Spring moves up the United States at the average rate of about15 miles a day, according to naturalist Edwin Way Teale. It spreads forward, climbing mountains at the rate of 100 feet a day. ''It sweeps ahead like a flood of water, racing down the long valleys, creeping up hillsides in a rising tide,'' he wrote.
Edwin Way Teale wrote for a wide audience that included both the scholar and the popular reader. He edited Thoreau's ''Walden'' and even revised the insect-study program for the Boy Scouts of America. When he died in 1980, at the age of 81, he was one of America's best loved naturalists.
He had received some of the highest honors, among them the 1966 Pulitzer Prize for general nonfiction for this book, ''Wandering Through Winter.'' This was the final volume in a series of four books, each focusing on one of the seasons. He had spent 15 years writing and researching them, traveling some 75,000 miles.
For the first book in the series, ''North With the Spring'' (Dodd, Mead & Company), Mr. Teale made a 17,000-mile journey, beginning in the lower part of Florida, in January. From there, he followed the spring as it moved up the United States. He ended his trip June 21 at the Canadian border.
First published more than 40 years ago, this book looks at spring not as a change that occurs around us but as an ascension, a movement north, a movement visible only in its effects. Mr. Teale believed that the out-of-doors ''contained something more, something magical, something that fills a deep need in the human heart.'' And his book suggests that same spirit. The book would be a pleasure to read in any season. But spring seems perfect. Like spring, it brings together science, poetry, wonder and love.
His trip started somewhere south of Lake Okeechobee, where spring begins in the North American continent. There in lower Florida, thousands of tree swallows swirled like a great wheel in the sky as they moved north. These clouds of white-breasted birds, according to Mr. Teale, are one of the first signs of spring. The season has no definite starting point, but here, in the Everglades, he wrote, ''it comes into being, swells, gains momentum.''
The angle of the sun's rays becomes less oblique. Twilight lengthens. Orion rises earlier. A green haze creeps over the cypress trees. Pillars of smoke from wildfires shift around the horizon. The sun rides higher. Birds swarm above the sawgrass.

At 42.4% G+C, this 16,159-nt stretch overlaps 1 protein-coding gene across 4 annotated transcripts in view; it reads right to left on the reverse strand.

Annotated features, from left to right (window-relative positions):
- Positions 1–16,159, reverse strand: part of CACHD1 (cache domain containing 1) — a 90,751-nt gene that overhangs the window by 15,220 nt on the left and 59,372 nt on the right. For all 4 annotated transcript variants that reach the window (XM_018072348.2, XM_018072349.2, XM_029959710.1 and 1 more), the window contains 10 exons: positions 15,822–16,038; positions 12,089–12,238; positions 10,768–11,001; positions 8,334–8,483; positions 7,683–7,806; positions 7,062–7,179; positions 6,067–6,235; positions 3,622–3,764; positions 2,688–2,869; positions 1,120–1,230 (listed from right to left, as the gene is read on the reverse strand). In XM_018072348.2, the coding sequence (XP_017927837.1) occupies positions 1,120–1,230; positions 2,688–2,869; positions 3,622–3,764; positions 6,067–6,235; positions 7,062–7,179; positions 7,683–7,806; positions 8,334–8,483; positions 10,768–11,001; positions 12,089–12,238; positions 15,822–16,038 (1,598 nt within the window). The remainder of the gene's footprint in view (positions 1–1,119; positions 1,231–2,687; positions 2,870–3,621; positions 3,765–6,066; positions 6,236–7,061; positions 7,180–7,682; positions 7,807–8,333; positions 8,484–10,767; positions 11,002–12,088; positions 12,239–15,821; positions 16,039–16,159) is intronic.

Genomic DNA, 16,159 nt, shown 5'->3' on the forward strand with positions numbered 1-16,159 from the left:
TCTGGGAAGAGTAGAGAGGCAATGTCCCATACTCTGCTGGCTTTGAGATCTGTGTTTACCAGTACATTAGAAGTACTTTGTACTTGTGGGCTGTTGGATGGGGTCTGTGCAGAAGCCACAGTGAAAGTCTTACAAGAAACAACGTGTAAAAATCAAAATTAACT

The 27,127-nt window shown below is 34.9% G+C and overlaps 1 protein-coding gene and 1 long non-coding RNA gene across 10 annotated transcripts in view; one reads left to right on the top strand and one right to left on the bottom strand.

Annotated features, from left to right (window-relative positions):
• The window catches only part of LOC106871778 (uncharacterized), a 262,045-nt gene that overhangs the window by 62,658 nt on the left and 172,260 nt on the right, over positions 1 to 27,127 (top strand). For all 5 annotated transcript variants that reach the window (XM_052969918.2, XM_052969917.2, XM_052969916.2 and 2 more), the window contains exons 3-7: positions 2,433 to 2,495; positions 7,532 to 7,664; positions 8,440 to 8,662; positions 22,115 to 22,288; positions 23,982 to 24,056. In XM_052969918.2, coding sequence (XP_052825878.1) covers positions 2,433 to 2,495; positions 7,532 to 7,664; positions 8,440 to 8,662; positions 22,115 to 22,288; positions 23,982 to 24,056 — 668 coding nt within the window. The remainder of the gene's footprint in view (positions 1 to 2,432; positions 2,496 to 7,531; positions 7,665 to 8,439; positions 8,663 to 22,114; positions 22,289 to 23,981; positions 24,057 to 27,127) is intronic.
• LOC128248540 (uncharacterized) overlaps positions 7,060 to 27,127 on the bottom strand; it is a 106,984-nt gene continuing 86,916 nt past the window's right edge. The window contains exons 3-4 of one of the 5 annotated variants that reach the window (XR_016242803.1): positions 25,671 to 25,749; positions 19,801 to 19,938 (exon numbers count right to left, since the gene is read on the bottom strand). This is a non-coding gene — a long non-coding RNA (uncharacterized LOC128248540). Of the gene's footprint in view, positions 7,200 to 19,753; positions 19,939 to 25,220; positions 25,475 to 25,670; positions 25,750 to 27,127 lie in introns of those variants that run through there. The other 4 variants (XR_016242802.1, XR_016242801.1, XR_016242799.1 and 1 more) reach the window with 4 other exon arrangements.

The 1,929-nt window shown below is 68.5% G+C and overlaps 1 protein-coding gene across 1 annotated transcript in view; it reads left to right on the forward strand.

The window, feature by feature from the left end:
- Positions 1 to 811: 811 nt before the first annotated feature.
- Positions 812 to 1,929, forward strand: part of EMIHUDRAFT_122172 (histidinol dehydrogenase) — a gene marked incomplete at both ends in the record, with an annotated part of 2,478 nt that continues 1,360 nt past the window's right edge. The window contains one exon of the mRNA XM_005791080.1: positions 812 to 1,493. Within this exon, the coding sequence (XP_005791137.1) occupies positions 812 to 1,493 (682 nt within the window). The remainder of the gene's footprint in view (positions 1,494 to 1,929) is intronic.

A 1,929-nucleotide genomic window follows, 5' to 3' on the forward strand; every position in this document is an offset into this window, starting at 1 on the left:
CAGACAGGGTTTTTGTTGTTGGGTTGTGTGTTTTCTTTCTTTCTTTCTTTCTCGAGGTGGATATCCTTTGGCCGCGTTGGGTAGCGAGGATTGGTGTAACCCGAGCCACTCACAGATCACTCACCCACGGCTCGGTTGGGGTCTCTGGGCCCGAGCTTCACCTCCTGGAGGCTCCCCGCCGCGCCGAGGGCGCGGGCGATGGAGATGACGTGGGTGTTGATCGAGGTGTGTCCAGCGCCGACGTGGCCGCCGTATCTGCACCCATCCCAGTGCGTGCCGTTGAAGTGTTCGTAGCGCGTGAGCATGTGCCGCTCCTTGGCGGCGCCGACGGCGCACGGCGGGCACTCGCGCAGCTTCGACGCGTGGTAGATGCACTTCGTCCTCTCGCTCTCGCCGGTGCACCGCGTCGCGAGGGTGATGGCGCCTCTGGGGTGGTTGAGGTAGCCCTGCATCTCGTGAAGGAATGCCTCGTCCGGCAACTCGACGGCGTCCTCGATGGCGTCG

From the Everglades, Mr. Teale went north, zigzagging by car behind the advancing spring's front. He trailed the season through 23 different states, over the Great Smokies, across the Piedmont Plateau, among the Jersey pine barrens, out to the tip of Cape Cod, through the mountains of New England and to the Canadian border.
As he drove, he anticipated the day (for 1992, it is March 20, at 3:48 a.m. EST) that marks the official starting of the season. One minute it would be winter. The next minute, the rays of the sun would fall vertically on the equator. And it would be spring. According to the astronomers, such a hairline exists, he wrote. ''But in nature, all is fluid and divisions are blurred.''
The first day of spring is not necessarily the first spring day. It can come earlier or later. Spring, Mr. Teale said, is the time when all things seem possible. ''It is a blank page,'' different for each of us.
For the robins, spring comes with the earthworms, when the frost is out of the ground. For the ruby-throated hummingbird, spring comes with the nectar-laden flowers. For the honeybees, spring comes with the pollen.
''These months with music in them form an event in every life . . . ,'' Mr. Teale explained. As he traveled, he saw those events. In the Louisiana lowlands, yellow flowers topped the mustard greens. In Georgia, goldfinches migrated, ''flashing gold and black between moss-hung boughs.'' Farther north, oaks became splotched with red, pink, brown, green and purple lichens. Farther yet, a mountain flower opened its white petals. At dusk, the whippoorwill repeated his call.
Spring ends so abruptly only on the calendar, Mr. Teale decided as he concluded his trip. In reality, spring doesn't end. It passes into the sky. It spreads until it is swallowed up in space, like a sound. Spring is like life, he added. ''You never grasp it in the entire; you touch it here and there. You know it only in parts and fragments.''
Diane Scharper teaches writing at Towson State University.